Sunday, November 8, 2020

Notes on the presidential transition

Standalone updates to this site ended on November 8, 2020—after Joe Biden's victory became effectively impossible to legally contest, but too soon to chronicle Trump's last-minute incitement of an insurrection against the lawful government of the United States and the consequences of that action.

Good luck to us all.

What did Donald Trump do today?

Nothing, really.

Trump played golf again today, which may suggest an upper limit on how much of a threat to American democracy he perceives from the "ELECTION THEFT" supposedly being committed everywhere he is losing.

But that would be pretty thin gruel by the standards of this site. Speaking editorially and in the first person for perhaps the first time on this site, I never minded Trump playing golf. He did less damage there. And so even though it was an endless vein of hypocrisy, I tried not to resort to posting about golf unless I was in a hurry (which sometimes happened) or he didn't do anything worse that day (which never did). 

Today, of course, he also raved on Twitter about the election being stolen from him—but that, too, is already a bit tiresome to talk about. And with respect to the purpose of this blog—which long ago stopped being about voter outreach and more about creating a historical scrapbook—I'm not sure it matters if I record it here. (I'm not sure any of it mattered! But it gave me something to do.)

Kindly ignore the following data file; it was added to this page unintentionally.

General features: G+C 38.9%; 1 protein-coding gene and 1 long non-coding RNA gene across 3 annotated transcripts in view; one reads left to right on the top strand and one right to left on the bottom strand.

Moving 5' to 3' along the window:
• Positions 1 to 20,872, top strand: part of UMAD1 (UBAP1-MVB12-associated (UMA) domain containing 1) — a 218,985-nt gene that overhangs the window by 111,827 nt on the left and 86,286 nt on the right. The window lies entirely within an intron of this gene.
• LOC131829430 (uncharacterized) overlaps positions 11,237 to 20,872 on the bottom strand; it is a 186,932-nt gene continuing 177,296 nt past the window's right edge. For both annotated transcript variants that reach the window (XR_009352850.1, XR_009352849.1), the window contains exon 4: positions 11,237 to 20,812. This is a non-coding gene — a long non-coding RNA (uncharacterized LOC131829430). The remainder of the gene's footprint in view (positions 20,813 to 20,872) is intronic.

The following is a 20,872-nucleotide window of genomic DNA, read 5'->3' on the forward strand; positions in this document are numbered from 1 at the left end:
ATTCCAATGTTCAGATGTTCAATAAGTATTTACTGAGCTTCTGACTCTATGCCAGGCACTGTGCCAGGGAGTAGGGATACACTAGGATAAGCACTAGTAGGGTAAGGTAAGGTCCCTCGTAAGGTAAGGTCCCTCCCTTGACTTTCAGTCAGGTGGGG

Trump can still do damage, and will. But the damage he'll do ranting about treason (technically, lèse-majesté) between rounds of golf is baked in. If you are still reading this—who are you, anyway?!—you'll have heard about it before you check this site, or you won't have because you sensibly avoided it. 

This site started on November 14, 2016, and there would be a nice roundness to stopping it exactly four years later. But for my part, enough is enough. Which is not to say there won't be more to come. After all, there have already been vengeful post-election firings. There will probably be pardons, although I'm more skeptical about that than some. (Pardons broad enough to make their grantees feel safe would remove any Fifth Amendment privilege against testifying about criminal conspiracies involving Trump, a fact which Trump's lawyers will surely know.) He may try to create a "Deep State" of his own, through a process known as burrowing, in which political appointees reinvent themselves as "career" bureaucrats, to do his will from beyond the political grave. 

Or he may, in his malignant insanity, outright demand that his followers start burning America down, and if so a few of them may try to obey. I sort of think he won't, and that we'll all be expected to be grateful in that case. [Ed.: Obviously, this proved too optimistic.]

But no matter how spectacular the tantrum he throws on January 21—and I think it's a safe bet that he will do everything in his power to make sure he's in the headlines that day—I can already tell you what this site will say on that day, and every day afterwards.

What did Donald Trump do today?

Nothing worth mentioning.